NPA theory of personality types
based on Mendelian genetics
Caricatures of the NPA character types
A.M. Benis, Sc.D., M.D.
We analyze genetically-determined character traits underlying personality. In our model, individuals have innate personality traits that are readily identifiable, leading to the formulation of discrete personality types. A "personality type" may become a "personality disorder" if the individual is maladjusted and comes to the attention of the mental health professional. One key trait that we identify as being determined by genetics is the sanguine trait, or "narcissism". Narcissism in this context is not so much the basis of the "narcissistic personality disorder" of psychiatry as it is a natural, heritable character trait. In fact, the sanguine trait of narcissism has certain parallels with a second personality trait that we identify in the normal personality: aggression.
NPA personality theory
The NPA theory of personality was developed by the author on the basis of concepts presented over fifty years ago by psychiatrist Karen Horney. The theory posits three major behavioral traits underlying personality: sanguinity, or "narcissism" (N), perfectionism (P) and aggression (A), leading to the formulation of discrete character types. Each trait is based on a major pleiotropic gene (a gene determining several related characteristics) that follows the rules of Mendelian genetics. The mode of transmission of the traits was implied from archetypal family pedigrees. The traits N and A were deduced to be high frequency recessive, with P being dominant.
The theory proposes that the natural character traits A and N are indispensable to human development, being related to the sympathetic and parasympathetic nervous systems, respectively. Our interpretation of the three traits is as follows:
The trait of aggression is observed to be the most labile of the three. The stereotypic acts associated with this trait involve body posturing, gestures and eye contact of intimidation and deference, with individuals having this trait continually competing with each other on a scale of dominance and submission. The trait corresponds to a striving for power over one's environment, hence is one component of competitiveness or ambition. In a pejorative connotation the trait may reveal itself in the context of sadism or sadomasochism. The facial complexion is non-sanguine, i.e., tending toward sallowness or pallor in individuals of light skin color. The hallmark of the trait is a mass discharge of the sympathetic nervous system: the "flight or fight" response or the aggressive-vindictive rage. During the expression of this rage, the facial complexion of pallor is accentuated.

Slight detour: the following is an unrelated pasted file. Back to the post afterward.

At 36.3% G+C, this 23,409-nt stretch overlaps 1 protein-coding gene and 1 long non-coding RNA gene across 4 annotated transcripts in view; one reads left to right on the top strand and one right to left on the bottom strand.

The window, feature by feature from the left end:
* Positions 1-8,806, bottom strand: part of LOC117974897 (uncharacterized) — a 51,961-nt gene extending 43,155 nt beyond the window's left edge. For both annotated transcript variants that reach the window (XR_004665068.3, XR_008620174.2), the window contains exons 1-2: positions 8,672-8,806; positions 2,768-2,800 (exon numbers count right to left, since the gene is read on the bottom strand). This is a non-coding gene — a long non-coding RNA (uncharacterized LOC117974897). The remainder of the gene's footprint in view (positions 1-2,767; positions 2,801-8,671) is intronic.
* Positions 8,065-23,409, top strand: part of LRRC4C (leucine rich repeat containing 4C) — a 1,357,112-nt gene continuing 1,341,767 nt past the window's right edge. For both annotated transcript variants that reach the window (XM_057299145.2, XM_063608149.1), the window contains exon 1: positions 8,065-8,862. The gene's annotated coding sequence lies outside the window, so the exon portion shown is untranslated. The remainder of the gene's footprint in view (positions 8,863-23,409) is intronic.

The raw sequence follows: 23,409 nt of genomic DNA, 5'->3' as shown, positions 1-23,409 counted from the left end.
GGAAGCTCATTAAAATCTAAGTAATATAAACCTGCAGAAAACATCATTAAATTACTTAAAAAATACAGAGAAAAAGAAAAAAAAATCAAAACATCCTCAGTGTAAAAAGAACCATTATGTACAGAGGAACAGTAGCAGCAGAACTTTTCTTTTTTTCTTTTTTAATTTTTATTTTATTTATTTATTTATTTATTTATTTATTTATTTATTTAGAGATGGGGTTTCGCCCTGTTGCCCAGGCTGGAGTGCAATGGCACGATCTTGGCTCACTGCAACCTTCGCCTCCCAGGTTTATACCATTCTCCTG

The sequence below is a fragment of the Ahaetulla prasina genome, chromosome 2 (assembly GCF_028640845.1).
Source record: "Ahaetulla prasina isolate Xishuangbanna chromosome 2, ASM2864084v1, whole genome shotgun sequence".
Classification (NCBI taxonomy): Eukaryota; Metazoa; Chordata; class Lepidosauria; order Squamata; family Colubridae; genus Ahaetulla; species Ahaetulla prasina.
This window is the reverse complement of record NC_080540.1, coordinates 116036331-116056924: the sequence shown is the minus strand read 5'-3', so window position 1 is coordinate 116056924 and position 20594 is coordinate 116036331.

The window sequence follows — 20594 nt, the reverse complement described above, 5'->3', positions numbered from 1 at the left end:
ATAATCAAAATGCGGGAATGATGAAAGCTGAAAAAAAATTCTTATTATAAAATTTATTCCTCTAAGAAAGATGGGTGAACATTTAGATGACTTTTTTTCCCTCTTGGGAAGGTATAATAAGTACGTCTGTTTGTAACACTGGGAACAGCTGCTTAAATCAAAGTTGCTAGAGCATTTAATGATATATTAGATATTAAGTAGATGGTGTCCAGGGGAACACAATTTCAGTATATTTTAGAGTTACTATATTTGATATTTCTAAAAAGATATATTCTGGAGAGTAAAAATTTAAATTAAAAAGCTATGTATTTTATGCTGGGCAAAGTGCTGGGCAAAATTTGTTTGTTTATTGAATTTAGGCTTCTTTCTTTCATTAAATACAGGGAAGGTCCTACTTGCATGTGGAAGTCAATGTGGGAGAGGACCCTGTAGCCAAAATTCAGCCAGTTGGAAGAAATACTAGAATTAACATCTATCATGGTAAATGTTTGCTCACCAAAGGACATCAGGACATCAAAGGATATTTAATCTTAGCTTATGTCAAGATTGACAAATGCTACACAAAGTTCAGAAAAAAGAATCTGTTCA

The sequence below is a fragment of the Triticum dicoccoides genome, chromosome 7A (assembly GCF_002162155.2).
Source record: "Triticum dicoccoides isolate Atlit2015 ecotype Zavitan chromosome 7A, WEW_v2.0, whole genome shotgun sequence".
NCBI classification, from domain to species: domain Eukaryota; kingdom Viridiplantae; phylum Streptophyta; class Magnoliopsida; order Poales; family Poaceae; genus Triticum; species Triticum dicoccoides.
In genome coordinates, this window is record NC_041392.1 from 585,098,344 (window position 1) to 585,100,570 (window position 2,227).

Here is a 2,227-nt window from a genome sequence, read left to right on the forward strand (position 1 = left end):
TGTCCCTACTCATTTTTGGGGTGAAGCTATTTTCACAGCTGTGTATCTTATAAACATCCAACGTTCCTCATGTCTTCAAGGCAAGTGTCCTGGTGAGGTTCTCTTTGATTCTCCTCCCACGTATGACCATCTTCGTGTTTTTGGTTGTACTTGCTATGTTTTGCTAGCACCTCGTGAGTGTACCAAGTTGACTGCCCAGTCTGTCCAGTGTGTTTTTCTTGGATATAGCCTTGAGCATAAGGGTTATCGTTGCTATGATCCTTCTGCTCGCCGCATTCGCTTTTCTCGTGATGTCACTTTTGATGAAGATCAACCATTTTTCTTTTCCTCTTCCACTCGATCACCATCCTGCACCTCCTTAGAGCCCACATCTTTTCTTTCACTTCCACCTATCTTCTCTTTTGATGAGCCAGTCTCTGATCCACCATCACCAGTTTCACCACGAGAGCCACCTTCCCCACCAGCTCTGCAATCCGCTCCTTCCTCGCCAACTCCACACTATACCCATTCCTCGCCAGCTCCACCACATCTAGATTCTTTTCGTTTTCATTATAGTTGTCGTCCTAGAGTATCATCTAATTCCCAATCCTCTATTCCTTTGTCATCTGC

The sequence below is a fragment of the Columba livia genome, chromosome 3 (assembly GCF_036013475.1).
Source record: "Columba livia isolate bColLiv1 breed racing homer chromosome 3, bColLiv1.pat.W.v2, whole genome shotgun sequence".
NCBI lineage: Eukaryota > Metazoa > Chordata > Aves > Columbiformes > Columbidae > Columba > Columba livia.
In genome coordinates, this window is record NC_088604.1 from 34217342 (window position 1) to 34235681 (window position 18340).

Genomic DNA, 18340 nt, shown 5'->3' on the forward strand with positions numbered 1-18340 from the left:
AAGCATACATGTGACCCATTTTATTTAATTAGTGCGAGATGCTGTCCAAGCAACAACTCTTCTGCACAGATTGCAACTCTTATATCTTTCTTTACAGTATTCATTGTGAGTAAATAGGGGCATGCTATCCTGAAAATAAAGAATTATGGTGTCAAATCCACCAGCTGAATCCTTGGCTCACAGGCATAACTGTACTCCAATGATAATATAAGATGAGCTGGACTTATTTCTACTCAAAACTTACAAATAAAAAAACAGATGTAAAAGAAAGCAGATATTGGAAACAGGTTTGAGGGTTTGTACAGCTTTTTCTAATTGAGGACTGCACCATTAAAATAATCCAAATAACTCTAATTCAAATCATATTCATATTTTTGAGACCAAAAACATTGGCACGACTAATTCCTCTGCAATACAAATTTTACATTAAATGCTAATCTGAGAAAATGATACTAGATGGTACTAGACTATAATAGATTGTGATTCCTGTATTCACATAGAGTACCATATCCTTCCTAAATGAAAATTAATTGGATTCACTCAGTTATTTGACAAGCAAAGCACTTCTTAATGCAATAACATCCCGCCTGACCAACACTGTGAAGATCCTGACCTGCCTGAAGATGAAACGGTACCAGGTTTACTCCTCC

Sanguinity, or "Narcissism" (N)
The trait of sanguinity (narcissism, or "novelty-seeking") is noted to be less labile than that of aggression. The innate stereotypic acts associated with the trait include flaunting body posturing, expansive arm gestures, bowing, colorful self-adornment, and a natural attraction to the limelight of personal recognition. Individuals of the pure N type are competitive but non-aggressive in their strivings for recognition. The trait corresponds to a striving for glory in one's environment, hence is the second main component of human ambition. In a pejorative connotation the unbridled trait of narcissism may reveal itself in the context of conceit, exhibitionism, vanity and messianism. An associated innate facial expression is the radiant gingival smile (broadly exposing gums and teeth). The facial complexion is sanguine, i.e., tending toward blood red or ruddy in individuals of light skin color. Hallmarks of the trait include blushing, flushing, and a mass discharge of the parasympathetic nervous system: the narcissistic rage of defense and withdrawal. During the expression of this rage the normally sanguine complexion becomes even more florid.